Suit Quality

Suit Quality

If you can only afford one suit at the moment, make it the best suit you can afford. Many important first impressions are riding on it. This does not mean to test the limits of your credit card, but to get the greatest bang for your buck!
An investment in your wardrobe is an investment in your future - a wise investment. How people see you today is how they remember you tomorrow.
Quality not only makes a good impression; it makes good sense. The better the quality, the better the suit will wear and last. If you own only one suit, it's going to need all the help it can get. This is where we come in. We have decades of experience with suits and created the Hundred Dollar Suits line from the best fabric at the most competitive prices.
How do you determine quality? Price is only one indicator, but by far not the only one. In this case, the most expensive suit may not be the right choice. What you want is a conservative, attractive suit that fits and doesn't look cheap. You want durability, not luxury. Here are the things to look for:

- The suit should be lined and constructed. Lining is the slick fabric that helps you slip into the jacket without fiction. It should be silk or silk-like rayon and smoothly attached. Poorly sewn lining causes puckers in the suit. The construction forms the suit's skeleton. You can’t see this canvas-like construction fabric, but you should be able to feel its stiffness around the shoulders and chest. Think of it as the hidden frame inside a convertible top that gives lasting shape. It's important. On the better suits, this canvas interlining is stitched, not glued. Hundred Dollar Suits are glued.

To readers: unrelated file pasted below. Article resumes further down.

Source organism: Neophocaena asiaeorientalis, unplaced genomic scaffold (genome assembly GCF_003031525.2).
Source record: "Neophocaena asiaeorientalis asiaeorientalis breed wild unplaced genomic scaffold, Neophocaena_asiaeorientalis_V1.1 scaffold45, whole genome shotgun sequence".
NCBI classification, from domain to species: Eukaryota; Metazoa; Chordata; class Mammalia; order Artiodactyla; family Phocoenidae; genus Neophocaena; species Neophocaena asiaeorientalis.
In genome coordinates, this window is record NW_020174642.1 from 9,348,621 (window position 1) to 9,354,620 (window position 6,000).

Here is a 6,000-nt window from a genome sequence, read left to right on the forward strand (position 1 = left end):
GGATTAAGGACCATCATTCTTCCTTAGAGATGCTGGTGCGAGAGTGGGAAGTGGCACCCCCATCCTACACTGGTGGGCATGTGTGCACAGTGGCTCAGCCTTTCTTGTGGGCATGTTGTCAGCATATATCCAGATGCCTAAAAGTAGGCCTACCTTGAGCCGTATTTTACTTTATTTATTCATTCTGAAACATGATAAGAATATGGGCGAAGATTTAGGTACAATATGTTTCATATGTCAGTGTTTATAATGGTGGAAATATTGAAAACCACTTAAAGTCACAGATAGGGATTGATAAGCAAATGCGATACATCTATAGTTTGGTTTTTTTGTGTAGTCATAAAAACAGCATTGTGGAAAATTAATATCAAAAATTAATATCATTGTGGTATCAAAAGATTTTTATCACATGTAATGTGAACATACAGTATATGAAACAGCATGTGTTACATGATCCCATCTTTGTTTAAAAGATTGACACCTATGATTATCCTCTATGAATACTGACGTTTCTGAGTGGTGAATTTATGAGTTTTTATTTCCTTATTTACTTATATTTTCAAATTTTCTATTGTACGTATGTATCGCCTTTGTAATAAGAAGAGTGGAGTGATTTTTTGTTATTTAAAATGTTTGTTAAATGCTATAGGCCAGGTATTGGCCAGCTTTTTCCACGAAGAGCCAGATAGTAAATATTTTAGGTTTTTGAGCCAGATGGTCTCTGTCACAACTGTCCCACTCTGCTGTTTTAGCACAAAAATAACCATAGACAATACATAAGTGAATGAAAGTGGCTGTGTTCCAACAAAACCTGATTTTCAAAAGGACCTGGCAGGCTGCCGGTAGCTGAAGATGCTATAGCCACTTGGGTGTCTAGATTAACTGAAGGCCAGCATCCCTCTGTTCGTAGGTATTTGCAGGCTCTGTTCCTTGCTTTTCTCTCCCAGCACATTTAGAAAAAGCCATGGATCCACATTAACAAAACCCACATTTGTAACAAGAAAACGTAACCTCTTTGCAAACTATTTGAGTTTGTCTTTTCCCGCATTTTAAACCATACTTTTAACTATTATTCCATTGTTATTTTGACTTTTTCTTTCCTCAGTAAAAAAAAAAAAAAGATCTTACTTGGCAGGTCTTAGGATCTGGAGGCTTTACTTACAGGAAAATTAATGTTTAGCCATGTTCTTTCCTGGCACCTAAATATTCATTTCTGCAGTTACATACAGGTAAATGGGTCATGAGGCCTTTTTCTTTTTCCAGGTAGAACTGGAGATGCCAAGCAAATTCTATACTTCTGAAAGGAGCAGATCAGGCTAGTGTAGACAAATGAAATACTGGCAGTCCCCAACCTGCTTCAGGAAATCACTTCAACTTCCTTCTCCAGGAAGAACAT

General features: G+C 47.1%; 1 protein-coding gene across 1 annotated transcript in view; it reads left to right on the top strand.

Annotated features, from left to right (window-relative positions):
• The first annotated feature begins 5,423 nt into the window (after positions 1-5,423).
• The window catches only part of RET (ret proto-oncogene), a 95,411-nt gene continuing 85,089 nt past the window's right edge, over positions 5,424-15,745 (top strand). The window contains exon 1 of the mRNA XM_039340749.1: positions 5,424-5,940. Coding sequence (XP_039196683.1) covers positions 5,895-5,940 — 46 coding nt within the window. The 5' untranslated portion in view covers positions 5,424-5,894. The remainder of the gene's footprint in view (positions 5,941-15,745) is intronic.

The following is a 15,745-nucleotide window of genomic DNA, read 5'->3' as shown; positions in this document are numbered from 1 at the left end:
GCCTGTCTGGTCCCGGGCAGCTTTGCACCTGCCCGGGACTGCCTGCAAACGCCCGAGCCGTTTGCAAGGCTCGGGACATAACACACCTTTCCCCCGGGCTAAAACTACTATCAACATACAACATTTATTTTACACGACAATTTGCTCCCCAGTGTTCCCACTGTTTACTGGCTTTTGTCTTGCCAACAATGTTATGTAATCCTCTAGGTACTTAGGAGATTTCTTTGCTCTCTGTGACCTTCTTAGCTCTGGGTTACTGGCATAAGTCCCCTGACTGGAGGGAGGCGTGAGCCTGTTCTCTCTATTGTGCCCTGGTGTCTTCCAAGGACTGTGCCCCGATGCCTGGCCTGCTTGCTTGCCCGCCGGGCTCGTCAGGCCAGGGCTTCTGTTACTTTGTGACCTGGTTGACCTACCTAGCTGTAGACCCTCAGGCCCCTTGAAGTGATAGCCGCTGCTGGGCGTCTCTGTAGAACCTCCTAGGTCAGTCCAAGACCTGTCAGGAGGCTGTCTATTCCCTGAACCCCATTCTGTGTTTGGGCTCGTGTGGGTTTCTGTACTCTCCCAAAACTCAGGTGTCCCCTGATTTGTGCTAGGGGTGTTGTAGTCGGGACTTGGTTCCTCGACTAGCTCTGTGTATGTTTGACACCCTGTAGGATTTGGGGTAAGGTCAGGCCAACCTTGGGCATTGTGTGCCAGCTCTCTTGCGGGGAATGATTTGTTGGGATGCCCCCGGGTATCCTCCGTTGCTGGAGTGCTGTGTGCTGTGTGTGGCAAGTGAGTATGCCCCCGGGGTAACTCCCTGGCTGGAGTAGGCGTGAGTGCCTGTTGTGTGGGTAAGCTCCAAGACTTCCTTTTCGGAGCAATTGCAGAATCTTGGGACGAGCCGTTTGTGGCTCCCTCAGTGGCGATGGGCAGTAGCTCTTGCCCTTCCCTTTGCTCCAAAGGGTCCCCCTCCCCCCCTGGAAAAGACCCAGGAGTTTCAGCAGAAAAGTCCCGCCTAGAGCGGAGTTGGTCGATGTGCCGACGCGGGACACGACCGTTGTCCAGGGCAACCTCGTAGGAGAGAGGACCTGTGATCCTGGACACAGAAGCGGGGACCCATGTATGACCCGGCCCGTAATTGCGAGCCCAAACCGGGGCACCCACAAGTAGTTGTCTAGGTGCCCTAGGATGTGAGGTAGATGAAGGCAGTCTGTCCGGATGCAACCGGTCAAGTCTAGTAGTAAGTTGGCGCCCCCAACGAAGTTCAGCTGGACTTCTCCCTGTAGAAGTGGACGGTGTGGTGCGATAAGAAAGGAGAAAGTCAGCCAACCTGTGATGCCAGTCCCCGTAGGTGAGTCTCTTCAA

- Look at all the outside seams. There should be no uneven. lines or puckering. Pay special attention to the armholes front and back, where puckeung most apt to occur. Hundred Dollar Suits are constructed in the classic suit making fashion and won't show any puckering.
- Turn sideways to the mirror and inspect the neckline. The collar should lie perfectly flat against the neck and shoulders, with no gap. Lift your arms and put them back down. The jacket should return to this flat position. Hundred Dollar Suits will hug you like a second skin with the right fit.
- Buttons should be imitation horn (as in water buffao). Avoid cheap plastic, which breaks and/or deteriorates with cleaning. Plastic buttons are solid and will match exactly. Horn will be less even in color with visible veins running through them. Hundred Dollar Suits uses plastic buttons to save cost.
- Buttonholes should be neatly stitched with no strggy threads. Test them by buttoning and unbuttoning repeatedly as you try on the suit. Make sure no threads spring free. If the suit has imitation or sham buttonholes on cuffs, they too, should be flawless. Hundred Dollar Suits uses imitation buttonholes to save cost.
- Pockets should be real and usable, not just bogus slits or flaps. But keepyour hands and preponderance of stuff out of them. Weight and pulling ruin a jacket's shape. Hundred Dollar Suits have all fully functional pockets.

Hundred Dollar Suits are designed to balance the biggest bang for the buck.
You will receive a fully constructed suit that will look great for years to come, at the most competitive price. We saved cost where it doesn't matter, and spared no cost in the construction, quality and longevity of the suit.

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